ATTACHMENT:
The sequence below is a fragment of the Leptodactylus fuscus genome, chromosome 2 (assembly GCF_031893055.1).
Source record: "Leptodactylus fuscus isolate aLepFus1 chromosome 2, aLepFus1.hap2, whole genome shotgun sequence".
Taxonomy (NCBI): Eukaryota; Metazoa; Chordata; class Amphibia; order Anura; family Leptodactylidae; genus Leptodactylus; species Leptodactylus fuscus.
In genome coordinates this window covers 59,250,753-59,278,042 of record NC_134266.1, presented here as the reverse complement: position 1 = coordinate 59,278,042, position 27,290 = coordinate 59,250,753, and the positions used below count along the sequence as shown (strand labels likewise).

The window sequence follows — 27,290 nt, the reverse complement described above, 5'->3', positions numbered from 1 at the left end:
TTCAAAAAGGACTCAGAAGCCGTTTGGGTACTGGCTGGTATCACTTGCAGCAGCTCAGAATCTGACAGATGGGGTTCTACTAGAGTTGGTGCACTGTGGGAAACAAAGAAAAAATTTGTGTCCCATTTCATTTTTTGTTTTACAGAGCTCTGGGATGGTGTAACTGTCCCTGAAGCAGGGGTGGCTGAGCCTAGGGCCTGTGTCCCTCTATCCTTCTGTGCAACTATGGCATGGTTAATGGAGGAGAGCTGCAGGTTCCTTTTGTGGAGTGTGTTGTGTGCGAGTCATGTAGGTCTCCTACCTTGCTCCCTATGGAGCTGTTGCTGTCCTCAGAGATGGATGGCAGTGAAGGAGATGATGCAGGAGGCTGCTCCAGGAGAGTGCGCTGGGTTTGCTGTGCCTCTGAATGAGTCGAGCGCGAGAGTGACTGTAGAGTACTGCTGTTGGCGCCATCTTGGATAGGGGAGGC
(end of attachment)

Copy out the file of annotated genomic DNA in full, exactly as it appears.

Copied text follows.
The sequence below is a fragment of the Leptodactylus fuscus genome, chromosome 2 (assembly GCF_031893055.1).
Source record: "Leptodactylus fuscus isolate aLepFus1 chromosome 2, aLepFus1.hap2, whole genome shotgun sequence".
Taxonomy (NCBI): Eukaryota; Metazoa; Chordata; class Amphibia; order Anura; family Leptodactylidae; genus Leptodactylus; species Leptodactylus fuscus.
In genome coordinates this window covers 59,250,753-59,278,042 of record NC_134266.1, presented here as the reverse complement: position 1 = coordinate 59,278,042, position 27,290 = coordinate 59,250,753, and the positions used below count along the sequence as shown (strand labels likewise).

The window sequence follows — 27,290 nt, the reverse complement described above, 5'->3', positions numbered from 1 at the left end:
TTCAAAAAGGACTCAGAAGCCGTTTGGGTACTGGCTGGTATCACTTGCAGCAGCTCAGAATCTGACAGATGGGGTTCTACTAGAGTTGGTGCACTGTGGGAAACAAAGAAAAAATTTGTGTCCCATTTCATTTTTTGTTTTACAGAGCTCTGGGATGGTGTAACTGTCCCTGAAGCAGGGGTGGCTGAGCCTAGGGCCTGTGTCCCTCTATCCTTCTGTGCAACTATGGCATGGTTAATGGAGGAGAGCTGCAGGTTCCTTTTGTGGAGTGTGTTGTGTGCGAGTCATGTAGGTCTCCTACCTTGCTCCCTATGGAGCTGTTGCTGTCCTCAGAGATGGATGGCAGTGAAGGAGATGATGCAGGAGGCTGCTCCAGGAGAGTGCGCTGGGTTTGCTGTGCCTCTGAATGAGTCGAGCGCGAGAGTGACTGTAGAGTACTGCTGTTGGCGCCATCTTGGATAGGGGAGGC